Older brother William Kissam Vanderbilt, smarting from his divorce from Alva, who by now had her palace and had married her daughter to the Duke of Marlborough, mostly avoided Newport that 1895 season, and sailed up to Bar Harbor on his yacht Valiant, at the time the largest in the world, spending much of the summer moored off Pointe d’Acadie, avoiding the press and returning to Newport only for the yacht trials and races.

The rest of the family came too — Emily Vanderbilt Sloane and family before going to the Berkshires for the fall, the young widow Florence Twombly Burden, whose son would later build an iconic modern house at Northeast Harbor, even her mother, the stately Florence Vanderbilt Twombly would occasionally venture that far north — and the social columns duly took notice.

Margaret Vanderbilt Shepard was also devoted to Bar Harbor, as were her three daughters. In the mid-1890s the Eliot Fitch Shepards leased Mossley Hall, one of the resort’s most admired houses, owned by railroad executive W.B. Howard. Designed by William Ralph Emerson in 1887, and loosely based on English architect Norman Shaw’s Cragside in Northumberland, Mossley Hall was considered one of the finest designs of the shingle style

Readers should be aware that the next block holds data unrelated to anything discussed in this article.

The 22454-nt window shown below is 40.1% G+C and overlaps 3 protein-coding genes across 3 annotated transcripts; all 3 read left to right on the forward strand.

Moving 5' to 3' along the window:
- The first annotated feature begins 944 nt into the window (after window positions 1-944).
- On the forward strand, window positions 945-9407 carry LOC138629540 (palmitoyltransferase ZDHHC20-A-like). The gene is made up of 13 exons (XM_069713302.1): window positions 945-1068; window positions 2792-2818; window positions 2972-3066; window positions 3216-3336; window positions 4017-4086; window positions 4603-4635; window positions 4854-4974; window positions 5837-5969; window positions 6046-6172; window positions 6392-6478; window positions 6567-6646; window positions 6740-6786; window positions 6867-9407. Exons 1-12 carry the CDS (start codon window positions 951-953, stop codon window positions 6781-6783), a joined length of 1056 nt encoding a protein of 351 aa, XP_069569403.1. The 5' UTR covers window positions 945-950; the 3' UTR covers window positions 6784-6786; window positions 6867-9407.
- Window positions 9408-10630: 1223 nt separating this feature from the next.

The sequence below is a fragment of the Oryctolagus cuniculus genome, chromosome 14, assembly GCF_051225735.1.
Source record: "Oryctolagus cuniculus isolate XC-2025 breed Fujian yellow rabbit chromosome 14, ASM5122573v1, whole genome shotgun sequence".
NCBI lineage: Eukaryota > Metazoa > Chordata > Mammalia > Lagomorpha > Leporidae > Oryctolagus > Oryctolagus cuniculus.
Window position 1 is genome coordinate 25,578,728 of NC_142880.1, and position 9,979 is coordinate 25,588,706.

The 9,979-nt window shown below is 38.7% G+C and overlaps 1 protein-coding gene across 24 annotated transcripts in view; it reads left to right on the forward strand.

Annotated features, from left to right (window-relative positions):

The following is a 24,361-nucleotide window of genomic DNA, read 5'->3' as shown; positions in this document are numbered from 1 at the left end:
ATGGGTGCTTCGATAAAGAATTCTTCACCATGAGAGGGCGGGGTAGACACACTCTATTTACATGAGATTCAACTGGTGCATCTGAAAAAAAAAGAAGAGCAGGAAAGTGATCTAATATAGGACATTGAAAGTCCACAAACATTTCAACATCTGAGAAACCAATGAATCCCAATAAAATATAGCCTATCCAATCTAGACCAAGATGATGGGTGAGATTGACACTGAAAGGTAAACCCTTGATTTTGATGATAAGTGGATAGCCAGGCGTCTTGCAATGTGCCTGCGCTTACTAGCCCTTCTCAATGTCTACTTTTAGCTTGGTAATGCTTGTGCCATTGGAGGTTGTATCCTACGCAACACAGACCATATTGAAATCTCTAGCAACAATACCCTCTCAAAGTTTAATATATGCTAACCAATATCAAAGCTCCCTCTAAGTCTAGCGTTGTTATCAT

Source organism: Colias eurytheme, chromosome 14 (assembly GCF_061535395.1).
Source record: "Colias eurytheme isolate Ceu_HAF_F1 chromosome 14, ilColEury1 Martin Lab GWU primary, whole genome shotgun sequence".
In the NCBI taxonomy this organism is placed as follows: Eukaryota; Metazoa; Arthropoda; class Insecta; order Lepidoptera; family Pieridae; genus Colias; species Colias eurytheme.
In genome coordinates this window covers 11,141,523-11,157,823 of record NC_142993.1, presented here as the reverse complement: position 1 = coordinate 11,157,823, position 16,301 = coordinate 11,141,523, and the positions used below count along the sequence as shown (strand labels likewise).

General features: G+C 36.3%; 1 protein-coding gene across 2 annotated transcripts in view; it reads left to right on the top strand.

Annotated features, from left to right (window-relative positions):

Mossley Hall, built for W.B. Howard of Chicago. Designed by William Ralph Emerson, leased variously in the 1890s by both W.C. Whitney and Eliot and Margaret Vanderbilt Shepard.
More views of Mossley Hall.

Margaret Shepard’s daughters followed their mother to Bar Harbor, and in 1902, Uncle George had A.W. Longfellow (nephew of the poet), design Islecote house on the Pointe D’Acadie estate for his niece Mrs. William Jay Schieffelin (Louisa Shepard).

One of Bar Harbor’s favorite sights was the entire Schiefflin family riding out the gate on horseback, each young Schiefflin on a successively smaller horse, with the youngest bringing up the rear on a pony.

Mrs. Shepard’s daughter Alice married Ambassador Dave Hennan Morris, son of the Louisiana lottery King, and built Bogue Chitto, a rambling shingled affair on the cliffs on fashionable Eden Street, between Hull’s Cove and Bar Harbor.